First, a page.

7. Nimby

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    It sounds as if we have a new subwoofer performance parameter! :smashin:

    It sounds as if DD has definitely gone over to the dark side!
     
  8. Dynaudio Desire

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    :devil: AHA!! Watch out!! :devil:
     
  9. Knyght_byte

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    errr....last time i remember the PV1 was about £950 and the Stampede £550...thats £400 difference...

    based purely on a pound/performance criteria the PV1 should outstrip the STampede by a good 185%...heh.....(or mebbe 140% if you consider the law of diminishing returns...lol)
     
  10. Member 96948

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    KB, what do you mean 'A' bad REL. Improper use of the singular?:devil:

    Nimby, there's no alledgedly about it. The auto EQ on the SMS-1 IS rubbish. It does no more than apply cut or boost at the standard 1/6th (or so) octave frequencies. It makes no attempt to match the filter's frequency to the peak or dip and all filters have the same Q. You'd have to be dead lucky for it to work. The reality is that it applies massive cuts or boosts to influence a peak or dip nearby, that if targeted, could be treated more sensetively. The flip side to this, is the shallow learning curve. In true bloke fashion, I used it first and then reffered to the manual to see what I'd missed. Not much as it turned out and it was all far more intuative than the BFD if a touch more limited.

    I fear my meaning may have been lost somewhere along the way.

    In short, I'm asking what's the worth of ANY sub review, good OR bad if there's no EQ involved. The review will just be a subjective view of the subs interactions with the reviewers room.

    Only with EQ, can the absolute extension, speed/slam, call it what you will, be truely reviewed. Otherwise everything is subject to the rooms modes.

    I suppose that it can be argued that it's a level playing field if and that's a big IF, all the subs will be reviewed in the same room. Who'd like to bet that the PB-10 didn't suffer at the hands of a room 'boom' mode that hadn't been reached before with such authority? Reviewer goes on to draw 'logical' conclusion about ported subs, when the reality was that non of the previously reviewed sealed subs went that deep. Equally, how many weak subs reviewed well for the inverse reason?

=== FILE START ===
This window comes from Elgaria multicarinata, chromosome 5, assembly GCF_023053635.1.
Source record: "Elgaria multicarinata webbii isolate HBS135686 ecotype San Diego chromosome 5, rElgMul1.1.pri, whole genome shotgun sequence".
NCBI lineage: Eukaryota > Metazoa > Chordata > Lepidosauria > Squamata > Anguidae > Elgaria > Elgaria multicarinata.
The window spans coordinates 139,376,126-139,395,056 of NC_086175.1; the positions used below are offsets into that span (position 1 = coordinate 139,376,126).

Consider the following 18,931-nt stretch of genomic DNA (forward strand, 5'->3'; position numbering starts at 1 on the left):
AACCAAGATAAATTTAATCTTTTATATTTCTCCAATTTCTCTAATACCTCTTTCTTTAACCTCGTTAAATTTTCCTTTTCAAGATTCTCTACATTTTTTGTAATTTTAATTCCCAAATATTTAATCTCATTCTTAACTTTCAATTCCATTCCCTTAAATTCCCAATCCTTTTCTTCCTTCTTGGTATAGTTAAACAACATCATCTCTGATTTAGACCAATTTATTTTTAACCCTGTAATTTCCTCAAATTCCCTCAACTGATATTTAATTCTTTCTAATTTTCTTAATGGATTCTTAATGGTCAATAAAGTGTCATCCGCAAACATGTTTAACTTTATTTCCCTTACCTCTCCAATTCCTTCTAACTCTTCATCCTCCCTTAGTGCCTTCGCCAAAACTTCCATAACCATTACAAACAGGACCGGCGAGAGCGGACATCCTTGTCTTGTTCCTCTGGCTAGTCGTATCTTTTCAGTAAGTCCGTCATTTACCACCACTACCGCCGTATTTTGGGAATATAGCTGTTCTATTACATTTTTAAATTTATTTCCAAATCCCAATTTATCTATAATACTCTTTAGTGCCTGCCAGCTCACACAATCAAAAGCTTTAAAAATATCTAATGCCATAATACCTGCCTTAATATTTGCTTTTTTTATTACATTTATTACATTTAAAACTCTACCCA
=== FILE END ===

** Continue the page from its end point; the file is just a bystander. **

I suppose it was a case of a slow news day on here and I thought I'd type some musings. C'est la vie.

    Russell
     
  11. Timbo21

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    Do you mean your wife? Or, your PSA?

    I suppose the mags have to cater to the masses, and that means no eq. It would be nice if they perhaps gave a pre & post BFD analysis, and give a bit of background to the room they're testing it in..., but this is too much to ask of them really.

    Rooms affect frequencies in all areas. We don't expect them to bung some room eq over the latest set of satellites/bookshelves/floorstanders they're testing. We all know how rooms effect speakers in general. We mistakingly probably assume they have a specially designed room that imitates the average households, whatever that is :rotfl: I think the average guy out there would read a review and think, great they've got a BFD etc, but I haven't, & I don't wan't one.

    We can't rely on reviews for any other piece of gear. Why would subs be any different?
     
  12. Member 96948

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    1. PA.

    2. I do wonder if it is too much to ask. After-all, what else DO they do all day? In HCC (WHF to a lesser degree) there aren't a lot of articles, they aren't that long and they're written by a lot of people. It strikes me that the "Highbury Tech Labs" could be more gainfully employed if they broadend they're remit.

    3. You are of course quite right regarding the EQ of speakers, but when I ran a full set of 1/6th octave frequencies through my system there was only one peak even near +20dB and it was at 32Hz. The higher frequencies peaks and dips were much smaller and closer together. Unlike the sub-bass peaks and dips they don't dominate the entire sound of the speaker in such a complete manner and those that make a more obvious contribution, can be tamed with a bit of room placement fine tuning. My rising top end for instance was soleved by a bit of toe in. The bass end however, suffers broadly the same profile (to a lesser degree as there are two speakers) as the sub. As AV multichannel types, we solve this problem by crossing over higher and tuning the sub instead.

    Shifting the sub around smooths some of the curve, but that 32Hz peak isn't going anywhere regarless of placement. Nowt for it except EQ.
     
  13. Timbo21

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    Oh! I thought it might have been your Personal Sub Assistant ;)

    That's a nasty peak :eek: I would get that looked at if I were you.

    On a more serious note it would be nice if the mags gave a bit of info on the problems of subs in room responses & added some info in the back pages where they give help on how to setup etc., including BFD's et al.

    The mags could even do special in-depth series articles going deeper into display/sound setups. Then they might read the article themselves and learn something :smashin:
     
  14. Member 96948

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    PSA. Nice.:D

    I suppose the problem is, if you discount online publications,that the HC world doesn't have a Hifi News equivalent. No real in-depth tweekery and fettling. Then again, we'd only slag it off the moment they reviewed some sort of uber cable capable of transforming your life. They'd have advertising and all the pressure that entails.